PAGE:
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seth 05-04-2009 12:58 PM

Question on Monolithic slab - Pour all at once?
 
The contractor quoted to pour all at once - the 15" X 24" footing, 3 feet retaining wall on two sides and the 20 X 32 feet slab. Is this feasible? Quotes received from other contractors split this into three days – one day each to pour the footings, wait for some time, and than pour the retaining wall, back fill, compact and finally pour the slab on a separate day.

Is this acceptable practice? Pouring all (footing, retaining wall and slab) in one pump?. I am concerned that it might develop cracks since this would be a one huge piece of structure. Also I thought that the better idea is to pour the footing first and let it get cured and than pour the rest since they all sit on top of footing. Now the guy who quoted monolithic slab is the lowest quote, also have excellent reputation, so I would like to know if this is a correct way.

Please enlighten me on this. Thanks

Willie T 05-04-2009 02:09 PM

Quote:

Originally Posted by seth (Post 269271)
The contractor quoted to pour all at once - the 15" X 24" footing, 3 feet retaining wall on two sides and the 20 X 32 feet slab. Is this feasible? Quotes received from other contractors split this into three days – one day each to pour the footings, wait for some time, and than pour the retaining wall, back fill, compact and finally pour the slab on a separate day.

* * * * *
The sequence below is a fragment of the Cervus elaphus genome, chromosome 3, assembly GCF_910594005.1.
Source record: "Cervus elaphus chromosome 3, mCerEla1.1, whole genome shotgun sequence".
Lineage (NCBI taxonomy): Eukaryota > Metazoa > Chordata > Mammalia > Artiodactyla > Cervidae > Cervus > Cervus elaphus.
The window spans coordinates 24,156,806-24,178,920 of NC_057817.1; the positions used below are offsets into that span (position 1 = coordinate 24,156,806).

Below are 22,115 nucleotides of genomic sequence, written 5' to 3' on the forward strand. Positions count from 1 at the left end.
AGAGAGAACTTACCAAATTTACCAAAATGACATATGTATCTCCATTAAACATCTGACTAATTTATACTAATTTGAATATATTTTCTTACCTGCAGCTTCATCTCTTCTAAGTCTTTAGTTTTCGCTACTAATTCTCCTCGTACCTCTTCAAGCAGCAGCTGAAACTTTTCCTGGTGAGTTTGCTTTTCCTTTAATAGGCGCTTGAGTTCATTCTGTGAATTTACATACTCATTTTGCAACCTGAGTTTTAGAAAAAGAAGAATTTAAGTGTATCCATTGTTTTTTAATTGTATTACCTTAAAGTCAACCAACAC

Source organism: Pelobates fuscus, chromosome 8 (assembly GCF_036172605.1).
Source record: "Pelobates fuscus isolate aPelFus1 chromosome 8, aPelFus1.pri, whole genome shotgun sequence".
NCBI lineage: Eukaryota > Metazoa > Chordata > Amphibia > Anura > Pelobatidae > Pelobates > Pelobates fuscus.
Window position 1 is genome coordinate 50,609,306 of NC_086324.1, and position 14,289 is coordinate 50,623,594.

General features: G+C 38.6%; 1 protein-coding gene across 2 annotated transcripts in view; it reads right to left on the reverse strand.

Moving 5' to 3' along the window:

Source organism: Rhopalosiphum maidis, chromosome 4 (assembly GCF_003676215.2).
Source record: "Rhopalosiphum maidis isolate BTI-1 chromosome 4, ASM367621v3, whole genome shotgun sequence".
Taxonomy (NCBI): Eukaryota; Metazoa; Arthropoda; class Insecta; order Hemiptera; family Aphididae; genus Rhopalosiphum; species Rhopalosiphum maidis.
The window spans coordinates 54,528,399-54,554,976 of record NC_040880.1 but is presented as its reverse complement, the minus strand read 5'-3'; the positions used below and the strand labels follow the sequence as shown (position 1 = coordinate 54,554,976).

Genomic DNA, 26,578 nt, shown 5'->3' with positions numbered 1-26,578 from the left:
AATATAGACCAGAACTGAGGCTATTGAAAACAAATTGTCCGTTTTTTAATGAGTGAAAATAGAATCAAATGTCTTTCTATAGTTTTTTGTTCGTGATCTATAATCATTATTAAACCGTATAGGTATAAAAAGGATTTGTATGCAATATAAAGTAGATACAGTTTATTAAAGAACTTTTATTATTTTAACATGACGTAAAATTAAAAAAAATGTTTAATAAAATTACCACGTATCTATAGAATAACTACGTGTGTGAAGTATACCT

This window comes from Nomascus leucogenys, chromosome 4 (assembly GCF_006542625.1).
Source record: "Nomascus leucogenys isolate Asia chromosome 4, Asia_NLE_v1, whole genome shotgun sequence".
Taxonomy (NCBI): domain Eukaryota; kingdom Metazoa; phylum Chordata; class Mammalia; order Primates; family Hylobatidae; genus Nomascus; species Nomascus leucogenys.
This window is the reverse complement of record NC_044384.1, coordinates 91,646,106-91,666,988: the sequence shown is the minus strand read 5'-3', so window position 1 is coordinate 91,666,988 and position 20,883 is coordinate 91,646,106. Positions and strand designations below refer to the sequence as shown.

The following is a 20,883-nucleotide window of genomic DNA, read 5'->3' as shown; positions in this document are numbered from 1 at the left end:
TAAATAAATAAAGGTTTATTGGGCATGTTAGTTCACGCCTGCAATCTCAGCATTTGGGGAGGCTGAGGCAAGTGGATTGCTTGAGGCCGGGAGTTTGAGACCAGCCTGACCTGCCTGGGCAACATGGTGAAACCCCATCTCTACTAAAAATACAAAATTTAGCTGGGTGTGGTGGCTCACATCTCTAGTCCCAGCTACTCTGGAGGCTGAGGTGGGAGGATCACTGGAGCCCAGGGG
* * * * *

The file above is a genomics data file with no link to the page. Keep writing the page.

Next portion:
Is this acceptable practice? Pouring all (footing, retaining wall and slab) in one pump?. I am concerned that it might develop cracks since this would be a one huge piece of structure. Also I thought that the better idea is to pour the footing first and let it get cured and than pour the rest since they all sit on top of footing. Now the guy who quoted monolithic slab is the lowest quote, also have excellent reputation, so I would like to know if this is a correct way.

Please enlighten me on this. Thanks

Assuming that by "retaining wall", you are referring to the stem walls beginning at the footing, and extending vertically to the surface of the slab... the walls to which the edges of the slab will be poured, no, this is not acceptable.

And here is the reason:

You suggested you have at least part of three feet of fill within the perimeter of those walls that will require some compacting. If, indeed, you anticipate filling all of that three feet, the fill needs to be compacted in progressively prepared layers. ie. fill eight inches... compact it all... add eight more inches... compact it all again... add eight more inches.... do the total compacting thing again. And on and on till you fill the required depth.